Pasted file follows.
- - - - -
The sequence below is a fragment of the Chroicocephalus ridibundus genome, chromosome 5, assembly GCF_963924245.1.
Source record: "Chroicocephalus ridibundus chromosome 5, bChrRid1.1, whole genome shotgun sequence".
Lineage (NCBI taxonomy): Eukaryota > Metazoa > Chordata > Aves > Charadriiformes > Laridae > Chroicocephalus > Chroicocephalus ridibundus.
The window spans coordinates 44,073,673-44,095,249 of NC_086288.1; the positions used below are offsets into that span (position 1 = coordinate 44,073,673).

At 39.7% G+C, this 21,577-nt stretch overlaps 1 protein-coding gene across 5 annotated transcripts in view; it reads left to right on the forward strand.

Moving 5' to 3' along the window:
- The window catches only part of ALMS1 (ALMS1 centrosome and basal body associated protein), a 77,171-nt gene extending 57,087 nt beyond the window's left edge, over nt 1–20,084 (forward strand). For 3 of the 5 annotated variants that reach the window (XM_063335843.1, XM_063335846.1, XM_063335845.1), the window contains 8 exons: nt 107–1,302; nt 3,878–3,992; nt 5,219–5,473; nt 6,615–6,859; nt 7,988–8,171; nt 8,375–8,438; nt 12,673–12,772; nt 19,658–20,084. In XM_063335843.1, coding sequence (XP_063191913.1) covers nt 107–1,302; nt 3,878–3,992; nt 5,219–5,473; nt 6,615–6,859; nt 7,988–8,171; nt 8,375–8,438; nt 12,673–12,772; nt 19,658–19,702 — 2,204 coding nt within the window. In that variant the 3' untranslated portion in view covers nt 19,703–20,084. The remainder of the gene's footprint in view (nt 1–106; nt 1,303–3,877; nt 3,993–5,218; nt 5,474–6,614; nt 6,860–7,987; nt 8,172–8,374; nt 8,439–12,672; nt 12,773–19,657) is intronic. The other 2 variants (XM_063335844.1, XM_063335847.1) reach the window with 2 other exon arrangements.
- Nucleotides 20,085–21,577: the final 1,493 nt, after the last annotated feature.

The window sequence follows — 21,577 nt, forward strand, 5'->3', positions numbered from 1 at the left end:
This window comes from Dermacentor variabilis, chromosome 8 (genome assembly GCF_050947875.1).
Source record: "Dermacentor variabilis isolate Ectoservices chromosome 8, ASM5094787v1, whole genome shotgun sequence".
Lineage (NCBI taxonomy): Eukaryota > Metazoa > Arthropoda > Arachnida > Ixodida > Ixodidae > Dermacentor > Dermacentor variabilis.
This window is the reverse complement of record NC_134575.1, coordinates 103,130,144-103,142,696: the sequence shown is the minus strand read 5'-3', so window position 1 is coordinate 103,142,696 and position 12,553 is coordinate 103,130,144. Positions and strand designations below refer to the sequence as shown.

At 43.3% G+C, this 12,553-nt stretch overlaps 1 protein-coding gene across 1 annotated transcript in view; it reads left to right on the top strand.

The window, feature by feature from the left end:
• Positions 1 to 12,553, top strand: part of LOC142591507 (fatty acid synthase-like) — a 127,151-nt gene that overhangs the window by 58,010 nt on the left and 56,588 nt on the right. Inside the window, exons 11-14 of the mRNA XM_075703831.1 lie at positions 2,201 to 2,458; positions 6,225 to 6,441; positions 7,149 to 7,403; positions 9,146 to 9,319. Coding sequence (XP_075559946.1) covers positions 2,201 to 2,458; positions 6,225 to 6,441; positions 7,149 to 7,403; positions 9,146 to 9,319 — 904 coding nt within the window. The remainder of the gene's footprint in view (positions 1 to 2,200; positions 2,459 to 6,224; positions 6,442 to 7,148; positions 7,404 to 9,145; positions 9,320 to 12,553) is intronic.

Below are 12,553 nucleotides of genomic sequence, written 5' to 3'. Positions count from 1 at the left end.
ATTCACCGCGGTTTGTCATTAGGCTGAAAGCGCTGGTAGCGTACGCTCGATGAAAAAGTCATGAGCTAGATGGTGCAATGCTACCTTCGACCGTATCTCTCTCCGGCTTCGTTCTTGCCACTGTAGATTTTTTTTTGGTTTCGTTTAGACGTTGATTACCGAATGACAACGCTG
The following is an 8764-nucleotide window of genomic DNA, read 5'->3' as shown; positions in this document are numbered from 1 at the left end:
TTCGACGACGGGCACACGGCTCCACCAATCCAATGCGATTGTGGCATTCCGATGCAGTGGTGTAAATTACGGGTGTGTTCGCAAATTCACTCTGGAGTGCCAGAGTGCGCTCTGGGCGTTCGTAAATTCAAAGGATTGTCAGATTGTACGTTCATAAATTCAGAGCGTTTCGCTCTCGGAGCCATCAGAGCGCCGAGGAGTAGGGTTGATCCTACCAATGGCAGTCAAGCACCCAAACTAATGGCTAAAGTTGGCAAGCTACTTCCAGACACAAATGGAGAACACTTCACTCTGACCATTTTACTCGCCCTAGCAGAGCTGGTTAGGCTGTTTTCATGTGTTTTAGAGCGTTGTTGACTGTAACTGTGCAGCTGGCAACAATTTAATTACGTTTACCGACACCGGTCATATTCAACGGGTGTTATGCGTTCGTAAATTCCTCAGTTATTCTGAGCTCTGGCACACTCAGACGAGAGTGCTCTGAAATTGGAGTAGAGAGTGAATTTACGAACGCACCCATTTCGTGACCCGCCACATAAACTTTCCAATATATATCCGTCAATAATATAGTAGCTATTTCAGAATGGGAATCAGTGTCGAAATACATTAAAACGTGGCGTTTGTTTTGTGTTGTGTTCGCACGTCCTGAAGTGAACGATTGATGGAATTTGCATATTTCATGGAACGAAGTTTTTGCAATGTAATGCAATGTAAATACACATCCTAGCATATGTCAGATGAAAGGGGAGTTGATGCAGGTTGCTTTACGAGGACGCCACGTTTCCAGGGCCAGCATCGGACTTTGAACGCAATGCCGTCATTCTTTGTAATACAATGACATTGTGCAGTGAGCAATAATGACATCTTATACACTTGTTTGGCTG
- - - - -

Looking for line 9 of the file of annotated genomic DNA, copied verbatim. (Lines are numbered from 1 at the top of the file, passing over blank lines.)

The window sequence follows — 21,577 nt, forward strand, 5'->3', positions numbered from 1 at the left end: